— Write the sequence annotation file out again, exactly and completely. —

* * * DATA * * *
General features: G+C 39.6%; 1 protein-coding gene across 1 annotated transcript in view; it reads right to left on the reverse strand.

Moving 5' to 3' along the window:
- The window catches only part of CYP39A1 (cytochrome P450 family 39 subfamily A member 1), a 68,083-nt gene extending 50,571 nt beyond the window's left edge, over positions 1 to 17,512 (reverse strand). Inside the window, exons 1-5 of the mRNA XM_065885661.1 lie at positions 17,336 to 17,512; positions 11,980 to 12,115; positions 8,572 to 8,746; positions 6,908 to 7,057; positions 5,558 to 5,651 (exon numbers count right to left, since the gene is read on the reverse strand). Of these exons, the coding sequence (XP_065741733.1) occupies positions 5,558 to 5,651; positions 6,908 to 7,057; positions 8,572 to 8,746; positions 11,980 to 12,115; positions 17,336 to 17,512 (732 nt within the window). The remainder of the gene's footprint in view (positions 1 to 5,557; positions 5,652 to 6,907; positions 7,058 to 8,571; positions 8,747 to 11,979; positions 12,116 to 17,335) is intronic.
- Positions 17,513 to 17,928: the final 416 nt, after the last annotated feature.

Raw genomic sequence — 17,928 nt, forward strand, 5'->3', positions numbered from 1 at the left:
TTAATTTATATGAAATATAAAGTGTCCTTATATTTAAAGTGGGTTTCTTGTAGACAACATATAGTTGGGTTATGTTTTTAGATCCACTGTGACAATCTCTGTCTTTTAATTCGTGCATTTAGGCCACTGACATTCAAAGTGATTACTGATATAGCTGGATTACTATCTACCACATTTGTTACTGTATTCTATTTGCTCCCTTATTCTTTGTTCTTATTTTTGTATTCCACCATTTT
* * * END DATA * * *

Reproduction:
General features: G+C 39.6%; 1 protein-coding gene across 1 annotated transcript in view; it reads right to left on the reverse strand.

Moving 5' to 3' along the window:
- The window catches only part of CYP39A1 (cytochrome P450 family 39 subfamily A member 1), a 68,083-nt gene extending 50,571 nt beyond the window's left edge, over positions 1 to 17,512 (reverse strand). Inside the window, exons 1-5 of the mRNA XM_065885661.1 lie at positions 17,336 to 17,512; positions 11,980 to 12,115; positions 8,572 to 8,746; positions 6,908 to 7,057; positions 5,558 to 5,651 (exon numbers count right to left, since the gene is read on the reverse strand). Of these exons, the coding sequence (XP_065741733.1) occupies positions 5,558 to 5,651; positions 6,908 to 7,057; positions 8,572 to 8,746; positions 11,980 to 12,115; positions 17,336 to 17,512 (732 nt within the window). The remainder of the gene's footprint in view (positions 1 to 5,557; positions 5,652 to 6,907; positions 7,058 to 8,571; positions 8,747 to 11,979; positions 12,116 to 17,335) is intronic.
- Positions 17,513 to 17,928: the final 416 nt, after the last annotated feature.

Raw genomic sequence — 17,928 nt, forward strand, 5'->3', positions numbered from 1 at the left:
TTAATTTATATGAAATATAAAGTGTCCTTATATTTAAAGTGGGTTTCTTGTAGACAACATATAGTTGGGTTATGTTTTTAGATCCACTGTGACAATCTCTGTCTTTTAATTCGTGCATTTAGGCCACTGACATTCAAAGTGATTACTGATATAGCTGGATTACTATCTACCACATTTGTTACTGTATTCTATTTGCTCCCTTATTCTTTGTTCTTATTTTTGTATTCCACCATTTT